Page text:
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KongZhong sees mobile game revenues shrink as it transitions from feature phones to MMORPGs

KongZhong sees mobile game revenues shrink as it transitions from feature phones to MMORPGs
Chinese mobile and online gaming company KongZhong (NASDAQ: KONG) has announced its Q3 results for the three months ending 30 September 2012.

Revenues were $49.9 million, up 28 percent year-on-year.

Net income was $6.2 million, compared to a $17 million loss 12 months ago.

Going mobile

Breaking out the specific figures for mobile games, sales were $5.3 million of this total (or 10.5 percent), down from $10 million in Q3 2011.

The gross profit arising from mobile game operations was $2.5 million, compared to $3.6 million 12 months ago. However, the profit ration in Q3 2012 was 48 percent, up from 36 percent in 2011.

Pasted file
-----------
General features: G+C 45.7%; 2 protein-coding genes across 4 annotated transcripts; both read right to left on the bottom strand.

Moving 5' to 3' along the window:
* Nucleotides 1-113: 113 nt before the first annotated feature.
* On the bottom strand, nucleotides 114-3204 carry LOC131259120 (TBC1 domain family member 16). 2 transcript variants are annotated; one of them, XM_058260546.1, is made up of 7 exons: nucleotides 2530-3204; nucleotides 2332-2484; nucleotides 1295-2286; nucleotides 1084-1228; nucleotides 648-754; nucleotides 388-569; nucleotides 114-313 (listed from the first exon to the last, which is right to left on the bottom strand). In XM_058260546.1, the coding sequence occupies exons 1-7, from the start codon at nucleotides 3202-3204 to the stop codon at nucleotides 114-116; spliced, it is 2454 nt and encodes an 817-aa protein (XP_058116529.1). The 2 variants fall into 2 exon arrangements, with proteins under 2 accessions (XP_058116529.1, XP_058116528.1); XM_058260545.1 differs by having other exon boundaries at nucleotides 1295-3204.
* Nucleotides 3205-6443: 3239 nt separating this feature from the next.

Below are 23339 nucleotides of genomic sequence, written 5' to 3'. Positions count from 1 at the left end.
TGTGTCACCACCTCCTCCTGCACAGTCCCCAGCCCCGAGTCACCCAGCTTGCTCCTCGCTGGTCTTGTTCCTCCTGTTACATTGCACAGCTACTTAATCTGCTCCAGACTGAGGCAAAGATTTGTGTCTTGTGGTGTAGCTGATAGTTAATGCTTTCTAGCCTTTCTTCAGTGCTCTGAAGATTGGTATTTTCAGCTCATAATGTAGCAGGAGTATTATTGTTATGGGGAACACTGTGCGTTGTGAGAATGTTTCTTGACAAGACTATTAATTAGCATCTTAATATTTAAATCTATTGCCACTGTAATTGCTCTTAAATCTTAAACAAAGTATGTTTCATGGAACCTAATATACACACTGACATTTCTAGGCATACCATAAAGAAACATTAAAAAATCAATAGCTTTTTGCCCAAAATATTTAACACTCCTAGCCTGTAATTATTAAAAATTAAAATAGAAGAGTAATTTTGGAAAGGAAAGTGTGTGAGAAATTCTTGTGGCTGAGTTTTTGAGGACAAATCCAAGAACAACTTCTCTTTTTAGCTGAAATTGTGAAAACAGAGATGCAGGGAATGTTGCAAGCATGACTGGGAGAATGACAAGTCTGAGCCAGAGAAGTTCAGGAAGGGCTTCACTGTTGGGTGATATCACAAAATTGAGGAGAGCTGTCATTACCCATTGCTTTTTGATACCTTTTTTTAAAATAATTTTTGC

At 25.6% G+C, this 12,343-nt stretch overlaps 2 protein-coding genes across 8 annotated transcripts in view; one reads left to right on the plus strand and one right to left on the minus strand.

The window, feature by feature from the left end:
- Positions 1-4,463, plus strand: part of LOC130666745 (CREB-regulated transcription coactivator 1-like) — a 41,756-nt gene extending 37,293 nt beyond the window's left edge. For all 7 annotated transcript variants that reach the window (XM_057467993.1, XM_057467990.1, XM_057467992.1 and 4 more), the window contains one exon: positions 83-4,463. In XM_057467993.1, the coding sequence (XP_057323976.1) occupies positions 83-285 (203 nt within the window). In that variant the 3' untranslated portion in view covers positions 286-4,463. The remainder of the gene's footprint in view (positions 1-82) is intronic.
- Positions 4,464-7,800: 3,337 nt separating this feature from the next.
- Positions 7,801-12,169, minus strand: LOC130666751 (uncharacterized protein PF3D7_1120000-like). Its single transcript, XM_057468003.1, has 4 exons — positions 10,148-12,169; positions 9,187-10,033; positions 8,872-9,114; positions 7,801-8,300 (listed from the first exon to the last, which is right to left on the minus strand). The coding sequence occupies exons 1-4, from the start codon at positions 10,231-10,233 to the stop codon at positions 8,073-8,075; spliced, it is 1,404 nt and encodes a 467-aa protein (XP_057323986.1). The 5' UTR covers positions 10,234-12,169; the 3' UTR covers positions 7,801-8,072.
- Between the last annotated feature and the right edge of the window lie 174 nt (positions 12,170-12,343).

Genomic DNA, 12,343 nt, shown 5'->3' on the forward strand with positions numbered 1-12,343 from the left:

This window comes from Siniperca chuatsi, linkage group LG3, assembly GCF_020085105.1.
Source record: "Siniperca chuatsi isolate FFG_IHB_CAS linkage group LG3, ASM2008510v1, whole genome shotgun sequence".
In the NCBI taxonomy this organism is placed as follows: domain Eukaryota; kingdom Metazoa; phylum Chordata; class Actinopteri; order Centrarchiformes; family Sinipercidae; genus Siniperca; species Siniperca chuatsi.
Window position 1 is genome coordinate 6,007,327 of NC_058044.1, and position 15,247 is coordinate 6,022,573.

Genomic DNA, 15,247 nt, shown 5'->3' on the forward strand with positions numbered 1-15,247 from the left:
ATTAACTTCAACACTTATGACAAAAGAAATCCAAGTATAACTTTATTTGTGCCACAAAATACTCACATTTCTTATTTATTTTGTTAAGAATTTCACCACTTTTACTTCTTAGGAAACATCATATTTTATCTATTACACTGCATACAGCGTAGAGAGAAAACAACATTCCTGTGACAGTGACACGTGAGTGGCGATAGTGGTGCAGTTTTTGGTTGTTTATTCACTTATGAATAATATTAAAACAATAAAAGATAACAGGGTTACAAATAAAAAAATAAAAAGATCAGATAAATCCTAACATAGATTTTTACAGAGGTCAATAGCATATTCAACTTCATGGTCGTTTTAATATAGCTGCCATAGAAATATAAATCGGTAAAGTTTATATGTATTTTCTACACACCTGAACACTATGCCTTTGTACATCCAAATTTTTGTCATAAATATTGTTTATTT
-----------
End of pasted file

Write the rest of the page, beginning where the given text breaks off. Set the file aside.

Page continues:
The main reason for this decline is the transition from feature phone to smartphone gaming. Smartphone revenues were $1.8 million, up 33 percent sequentially compared to Q2 2012.

KongZhong's mobile games have been downloaded over 25 million times, with 1.5 million monthly active users recorded during July to September 2012.

It said it's currently pivoting its internal teams to mobile MMORPGs over the next three to six months, with 20 games planned for release in 2013.

Tank rush

As well as mobile games, KongZhong operates online PC and browser games in China; notably Wargaming.net's World of Tanks.

It will also be running World of Warplanes, Meteor's Hawken and ArenaNet's Guild Wars 2 in the country when they are released.

The company generated $21 million in cash flow from operating activities during the quarter, ending the period with cash and cash equivalents worth $98 million, down $1.8 million from its 30 June total.

It plans to spend up to $20 million buying back shares.

[source: KongZhong]

A Pocket Gamer co-founder, Jon can turn his hand to anything except hand turning. He is editor-at-large at PG.biz which means he can arrive anywhere in the world, acting like a slightly confused uncle looking for the way out. He likes letters, cameras, imaginary numbers and legumes.

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